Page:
Speed control: Indication that the belt is running.
Cylinder 1 and 2: Pneumatic cylinders for moving off bricks.
Switch 1 and 2: Indication of cylinder 1’s position.
Switch 3 and 4: Indication of cylinder 2’s position.
Barcode reader: Reads the bar code on a brick.
Photo cell 1: Register a brick right after the bar code reader.
Photo cell 2: Register a brick right before discard 1.
Photo cell 3: Register a brick right before discard 2
Operator selection of sorting principles
Alarms for cylinders
Alarm if the belt stops while processing is ongoing
Alarm is photo cell discover bricks that have not been processed by
bar code reader
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System-level functionality
in VDM-SL
types
Stream = seq of Brick;
Brick ::
code : Code
color : <Red> | <Green> | <Yellow>;
Code = token;
functions
ConveyorBelt: Stream * Code * Code -> Stream * Stream * Stream
ConveyorBelt(input,code1,code2) ==
mk_([input(i) | i in set inds input & input(i).code = code1],
[input(i) | i in set inds input & input(i).code = code2],
[input(i) | i in set inds input
& input(i).code not in set {code1,code2}])
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BNF for ”Simple” 1
<specification> ::= { <definition> }
<definition> ::= <type definition> | <function definition>
<type definition> ::= <identifier> = <type>
<identifier> ::= ”a VDM-10 Unicode name”
<type> ::= real | int | nat | bool | <identifier>
<function definition> ::=
<identifier> ( <parameter> {, <parameter>} ) == <expression>
<parameter> ::= <identifier> : <type>
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BNF for ”Simple” 2
-- Note that the expression operator precedence and associativity
-- is expressed in the recursive structure of the grammar
<expression> ::= <equivalent expression>
-- The least binding operators are right-associative...
<equivalent expression> ::= <implies expression> [ <=> <equivalent
expression> ]
<implies expression> ::= <or expression> [ => <implies expression> ]
<or expression> ::= <and expression> [ or <or expression> ]
<and expression> ::= <not expression> [ and <and expression> ]
<not expression> ::= <relational expression> | not <not expression>
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BNF for ”Simple” 3
<relational expression> ::=
<plus minus expression> [ <relop> <not expression> ]
<relop> ::= < | <= | > | >= | <> | =
-- The arithmetic operators are left-associative...
<plus minus expression> ::=
<plus minus expression> + <mult div expression> |
<plus minus expression> - <mult div expression> |
<mult div expression>
<mult div expression> ::=
<mult div expression> * <unary expression> |
<mult div expression> / <unary expression> |
<mult div expression> mod <unary expression> |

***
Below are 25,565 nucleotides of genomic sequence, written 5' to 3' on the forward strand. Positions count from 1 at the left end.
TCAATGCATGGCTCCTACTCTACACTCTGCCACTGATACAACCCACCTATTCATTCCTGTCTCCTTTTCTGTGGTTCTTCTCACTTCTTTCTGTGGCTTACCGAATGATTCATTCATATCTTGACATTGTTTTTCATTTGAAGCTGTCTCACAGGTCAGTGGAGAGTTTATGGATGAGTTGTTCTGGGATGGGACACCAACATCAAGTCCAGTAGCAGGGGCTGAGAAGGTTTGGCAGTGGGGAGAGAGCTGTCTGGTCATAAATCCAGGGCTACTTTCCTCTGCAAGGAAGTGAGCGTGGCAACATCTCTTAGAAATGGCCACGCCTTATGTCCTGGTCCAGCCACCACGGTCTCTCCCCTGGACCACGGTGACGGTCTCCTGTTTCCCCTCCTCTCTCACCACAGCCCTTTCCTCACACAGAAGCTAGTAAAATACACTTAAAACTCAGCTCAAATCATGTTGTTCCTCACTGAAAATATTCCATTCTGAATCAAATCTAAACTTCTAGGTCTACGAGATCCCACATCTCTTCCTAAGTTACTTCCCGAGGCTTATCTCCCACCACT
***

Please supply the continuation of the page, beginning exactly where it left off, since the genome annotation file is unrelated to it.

<mult div expression> rem <unary expression> |
<mult div expression> div <unary expression> |
<unary expression>
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BNF for ”Simple” 4
<unary expression> ::=
<application expression> | <unaryop> <unary expression>
<unaryop> ::= + | <application expression> ::=
<basic expression> |
<basic expression> ( [ <expression> {, <expression>} ] )
<basic expression> ::=
( <expression> ) |
<let expression> |
<cases expression> |
<if expression> |
<integer literal> |
<real literal> |
<identifier> |
true |
false
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BNF for ”Simple” 5
<let expression> ::=
let <local definition> { , <local definition> } in <expression>
<local definition> ::= <identifier> = <expression>
<cases expression> ::=
cases <expression> :
<case alternative> { , <case alternative> }
[, <others>]
end
<case alternative> ::= <expression> -> <expression>
<others> ::= others -> <expression>
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BNF for ”Simple” 6
<if expression> ::=
if <expression> then <expression>
[ { elseif <expression> then <expression> } ]
else <expression>
<integer literal> ::= <digit> {digit}
<digit> ::= 0 | 1 | 2 | 3 | 4 | 5 | 6 | 7 | 8 | 9
<real literal> ::=
<integer literal> [ . <integer literal> ][ e [+ | -] <integer literal> ]
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Establishments of Groups
• For each of these possible projects the participants
should go together to form small groups of 2 to 3
persons per group
• Groups should decide this week which project to work
on during this course
• Every week (2 – 6) every group will present to the
entire class how their project is getting along
• The project will be further extended and analyzed with
concurrency and real-time aspects in the TIVDM2
course for RT like projects and with further static
checks for AST related projects
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Anticipated Plan with Projects
• Week 2: Read existing material about the project and